The Catcher in the Rye and The Perksâ€¦ have both been subject to acclaim and criticism and are now viewed as fundamentals of classic American literature despite some controversy. One of the questions that Jonathan Yardley from the Washington Post asks is "Why is Holden Caulfield nearly universally seen as 'a symbol of purity and sensitivity?'"  One of the reasons Holden is so appealing to the reader despite his many failings, is because he represents our yearning for what Freud would term "The Pleasure Principle." "The pleasure principle is a psychoanalytic concept, originated by Sigmund Freud. The pleasure principle states that people seek pleasure and avoid pain, i.e., people seek to satisfy biological and psychological needs."  "An individual's id follows the pleasure principle and rules early life, but, as one matures, one learns the need to endure pain and defer gratification, because of the exigencies and obstacles of reality."  Charlie is also appealing because of his 'Holden-esque' qualities. The Catcher in The Rye is stated as an influence by Chbosky. The Perksâ€¦is also dubbed by some critics as a 'modern day Catcher in The Rye'
Where so many writers have failed Salinger and Chbosky are able to create accurate youth archetypes in the forms of Holden and Charlie. If the context of these characters is examined, the author's own experiences are seen as extremely significant. Salinger draws on his own childhood and for this reason The Catcher in The Rye is almost an autobiographical piece as much as a bildungsroman due to the inspiration he was able to draw from his own troubled childhood and restless adolescence. The similarities between Salinger and Holden are clearly evident as both suffered significantly from cultural oppression and isolation. The view that Salinger himself is a sort of Holden Caulfield is understandable as Salinger's success led him to disengage himself from society. Ironically the controversy that surrounded The Catcher in The Rye and his response to overwhelming success meant his own isolation amplified the mystery and allure of Holden Caulfield's 'adventure'. The Perksâ€¦ was also influenced significantly by Salinger's work and the character of Holden Caulfield, as Chbosky cites it as an inspiration to him. Chbosky's novel, like Salinger's, was subject to much controversy due to its explicit nature. However, despite it being banned from schools this led to more success for the author as more and more teens discovered the text, perhaps through rebellion, and it began to, and continues to define the youth of a generation.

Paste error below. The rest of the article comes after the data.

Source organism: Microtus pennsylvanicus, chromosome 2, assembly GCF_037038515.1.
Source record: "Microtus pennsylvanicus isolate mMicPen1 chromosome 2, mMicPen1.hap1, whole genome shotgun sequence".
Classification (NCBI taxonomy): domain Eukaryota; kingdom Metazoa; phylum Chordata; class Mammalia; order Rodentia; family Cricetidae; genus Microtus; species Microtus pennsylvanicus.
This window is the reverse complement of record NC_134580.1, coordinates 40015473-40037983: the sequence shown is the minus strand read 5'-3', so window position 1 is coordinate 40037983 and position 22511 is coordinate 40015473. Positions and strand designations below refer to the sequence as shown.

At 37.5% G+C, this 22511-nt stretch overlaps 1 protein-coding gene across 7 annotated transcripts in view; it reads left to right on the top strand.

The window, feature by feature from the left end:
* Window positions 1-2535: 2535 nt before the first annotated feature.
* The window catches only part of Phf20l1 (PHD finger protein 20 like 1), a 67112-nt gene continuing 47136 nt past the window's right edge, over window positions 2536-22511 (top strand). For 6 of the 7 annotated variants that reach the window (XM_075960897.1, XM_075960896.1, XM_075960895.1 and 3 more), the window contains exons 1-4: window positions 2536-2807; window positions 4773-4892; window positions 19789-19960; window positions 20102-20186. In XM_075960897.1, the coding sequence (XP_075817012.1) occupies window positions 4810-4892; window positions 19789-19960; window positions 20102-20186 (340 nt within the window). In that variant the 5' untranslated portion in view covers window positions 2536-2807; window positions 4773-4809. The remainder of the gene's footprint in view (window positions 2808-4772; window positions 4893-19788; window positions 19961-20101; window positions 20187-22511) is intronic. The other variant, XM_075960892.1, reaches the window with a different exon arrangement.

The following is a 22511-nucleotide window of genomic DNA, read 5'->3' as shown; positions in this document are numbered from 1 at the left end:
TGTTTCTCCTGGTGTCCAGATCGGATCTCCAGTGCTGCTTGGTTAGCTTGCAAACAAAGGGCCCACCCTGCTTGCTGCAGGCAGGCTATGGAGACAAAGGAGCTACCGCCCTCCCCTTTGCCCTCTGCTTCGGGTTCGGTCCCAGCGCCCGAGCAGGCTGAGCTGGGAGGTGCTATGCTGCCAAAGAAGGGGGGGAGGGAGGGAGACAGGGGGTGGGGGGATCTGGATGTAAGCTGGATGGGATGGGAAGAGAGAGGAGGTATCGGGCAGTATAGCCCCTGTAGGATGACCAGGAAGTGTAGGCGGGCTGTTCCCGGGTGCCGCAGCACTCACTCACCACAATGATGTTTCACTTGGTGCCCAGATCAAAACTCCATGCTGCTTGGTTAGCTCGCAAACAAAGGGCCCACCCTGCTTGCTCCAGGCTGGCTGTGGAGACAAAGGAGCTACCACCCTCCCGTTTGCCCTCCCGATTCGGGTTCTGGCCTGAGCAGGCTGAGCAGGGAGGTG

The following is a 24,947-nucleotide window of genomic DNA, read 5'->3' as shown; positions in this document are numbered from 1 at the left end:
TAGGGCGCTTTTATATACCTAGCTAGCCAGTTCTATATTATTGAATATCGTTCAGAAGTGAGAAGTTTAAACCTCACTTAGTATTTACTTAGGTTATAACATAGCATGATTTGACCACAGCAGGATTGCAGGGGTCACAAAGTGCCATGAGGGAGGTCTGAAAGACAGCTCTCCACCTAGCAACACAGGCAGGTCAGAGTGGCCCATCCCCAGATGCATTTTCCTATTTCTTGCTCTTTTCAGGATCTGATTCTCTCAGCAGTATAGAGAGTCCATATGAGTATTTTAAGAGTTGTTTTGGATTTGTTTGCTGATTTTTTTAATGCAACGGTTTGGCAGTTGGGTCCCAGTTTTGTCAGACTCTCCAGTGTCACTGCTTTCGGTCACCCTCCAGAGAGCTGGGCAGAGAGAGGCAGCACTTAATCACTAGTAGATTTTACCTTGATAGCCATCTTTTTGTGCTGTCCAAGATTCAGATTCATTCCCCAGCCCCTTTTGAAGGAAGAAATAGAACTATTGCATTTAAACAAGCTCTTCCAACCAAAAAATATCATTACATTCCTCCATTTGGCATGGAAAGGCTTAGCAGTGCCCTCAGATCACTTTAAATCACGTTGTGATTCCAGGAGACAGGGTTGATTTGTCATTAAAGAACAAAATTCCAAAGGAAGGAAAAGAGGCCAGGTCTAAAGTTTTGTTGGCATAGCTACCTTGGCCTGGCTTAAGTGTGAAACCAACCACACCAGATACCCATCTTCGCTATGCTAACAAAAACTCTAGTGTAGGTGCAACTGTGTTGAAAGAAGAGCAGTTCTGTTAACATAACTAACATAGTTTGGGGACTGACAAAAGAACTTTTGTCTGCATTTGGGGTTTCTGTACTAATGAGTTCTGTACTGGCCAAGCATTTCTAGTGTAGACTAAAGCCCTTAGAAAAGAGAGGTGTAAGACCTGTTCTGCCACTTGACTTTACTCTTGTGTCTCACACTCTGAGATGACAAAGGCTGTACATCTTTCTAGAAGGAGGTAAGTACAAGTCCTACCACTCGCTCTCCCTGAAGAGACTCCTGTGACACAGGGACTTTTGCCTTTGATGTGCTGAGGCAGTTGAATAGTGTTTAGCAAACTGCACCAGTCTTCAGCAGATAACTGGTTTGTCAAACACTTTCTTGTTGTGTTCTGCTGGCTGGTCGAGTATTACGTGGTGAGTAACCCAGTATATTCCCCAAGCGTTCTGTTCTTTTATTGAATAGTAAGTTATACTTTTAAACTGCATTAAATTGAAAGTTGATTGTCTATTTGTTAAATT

With such wide appeal the two texts hold and the ways in which they capture youth it seems ironic to describe Holden and Charlie as outcasts. However they suffer as they are abandoned by childhood yet unprepared for adulthood. We see how both protagonists are suddenly pulled out of a world that they were comfortable in and thrust into a terrifying world where all the consistent elements they took comfort in no longer exist or are diminished; abruptly burdened with the obligation to, not only understand the workings of the new world unfolding but also to incorporate themselves into it, an issue that has been of profound concern to adolescents unanimously, regardless of the generation or age they live in.